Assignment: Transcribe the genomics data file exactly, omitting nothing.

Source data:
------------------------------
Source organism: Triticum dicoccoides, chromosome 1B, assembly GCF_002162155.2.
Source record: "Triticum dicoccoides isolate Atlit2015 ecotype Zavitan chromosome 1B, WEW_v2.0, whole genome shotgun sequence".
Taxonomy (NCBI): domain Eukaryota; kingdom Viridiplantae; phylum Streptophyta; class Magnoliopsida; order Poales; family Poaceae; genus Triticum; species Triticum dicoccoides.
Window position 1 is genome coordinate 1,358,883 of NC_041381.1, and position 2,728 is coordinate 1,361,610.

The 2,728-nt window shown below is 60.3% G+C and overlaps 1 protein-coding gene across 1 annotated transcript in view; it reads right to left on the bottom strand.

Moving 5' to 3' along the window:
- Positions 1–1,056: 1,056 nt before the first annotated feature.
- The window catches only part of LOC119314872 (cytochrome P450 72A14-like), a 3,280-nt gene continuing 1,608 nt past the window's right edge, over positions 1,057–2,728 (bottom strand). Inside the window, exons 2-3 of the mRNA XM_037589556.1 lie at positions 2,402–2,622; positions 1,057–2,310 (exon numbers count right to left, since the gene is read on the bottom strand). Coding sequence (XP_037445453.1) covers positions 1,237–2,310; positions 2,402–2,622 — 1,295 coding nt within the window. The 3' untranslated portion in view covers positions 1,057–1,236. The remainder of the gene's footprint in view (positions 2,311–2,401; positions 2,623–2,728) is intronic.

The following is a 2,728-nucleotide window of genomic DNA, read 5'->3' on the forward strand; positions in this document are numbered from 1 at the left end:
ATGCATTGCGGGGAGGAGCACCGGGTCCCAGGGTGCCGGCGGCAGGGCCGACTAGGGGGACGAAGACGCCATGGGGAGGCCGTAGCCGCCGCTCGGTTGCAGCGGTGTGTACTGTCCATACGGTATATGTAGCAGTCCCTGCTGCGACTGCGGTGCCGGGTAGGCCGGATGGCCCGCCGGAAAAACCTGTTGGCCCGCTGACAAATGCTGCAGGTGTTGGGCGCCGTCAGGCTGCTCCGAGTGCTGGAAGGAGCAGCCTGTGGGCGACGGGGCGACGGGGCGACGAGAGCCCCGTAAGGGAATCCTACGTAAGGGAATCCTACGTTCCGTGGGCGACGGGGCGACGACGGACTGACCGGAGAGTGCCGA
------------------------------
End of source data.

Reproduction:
Source organism: Triticum dicoccoides, chromosome 1B, assembly GCF_002162155.2.
Source record: "Triticum dicoccoides isolate Atlit2015 ecotype Zavitan chromosome 1B, WEW_v2.0, whole genome shotgun sequence".
Taxonomy (NCBI): domain Eukaryota; kingdom Viridiplantae; phylum Streptophyta; class Magnoliopsida; order Poales; family Poaceae; genus Triticum; species Triticum dicoccoides.
Window position 1 is genome coordinate 1,358,883 of NC_041381.1, and position 2,728 is coordinate 1,361,610.

The 2,728-nt window shown below is 60.3% G+C and overlaps 1 protein-coding gene across 1 annotated transcript in view; it reads right to left on the bottom strand.

Moving 5' to 3' along the window:
- Positions 1–1,056: 1,056 nt before the first annotated feature.
- The window catches only part of LOC119314872 (cytochrome P450 72A14-like), a 3,280-nt gene continuing 1,608 nt past the window's right edge, over positions 1,057–2,728 (bottom strand). Inside the window, exons 2-3 of the mRNA XM_037589556.1 lie at positions 2,402–2,622; positions 1,057–2,310 (exon numbers count right to left, since the gene is read on the bottom strand). Coding sequence (XP_037445453.1) covers positions 1,237–2,310; positions 2,402–2,622 — 1,295 coding nt within the window. The 3' untranslated portion in view covers positions 1,057–1,236. The remainder of the gene's footprint in view (positions 2,311–2,401; positions 2,623–2,728) is intronic.

The following is a 2,728-nucleotide window of genomic DNA, read 5'->3' on the forward strand; positions in this document are numbered from 1 at the left end:
ATGCATTGCGGGGAGGAGCACCGGGTCCCAGGGTGCCGGCGGCAGGGCCGACTAGGGGGACGAAGACGCCATGGGGAGGCCGTAGCCGCCGCTCGGTTGCAGCGGTGTGTACTGTCCATACGGTATATGTAGCAGTCCCTGCTGCGACTGCGGTGCCGGGTAGGCCGGATGGCCCGCCGGAAAAACCTGTTGGCCCGCTGACAAATGCTGCAGGTGTTGGGCGCCGTCAGGCTGCTCCGAGTGCTGGAAGGAGCAGCCTGTGGGCGACGGGGCGACGGGGCGACGAGAGCCCCGTAAGGGAATCCTACGTAAGGGAATCCTACGTTCCGTGGGCGACGGGGCGACGACGGACTGACCGGAGAGTGCCGA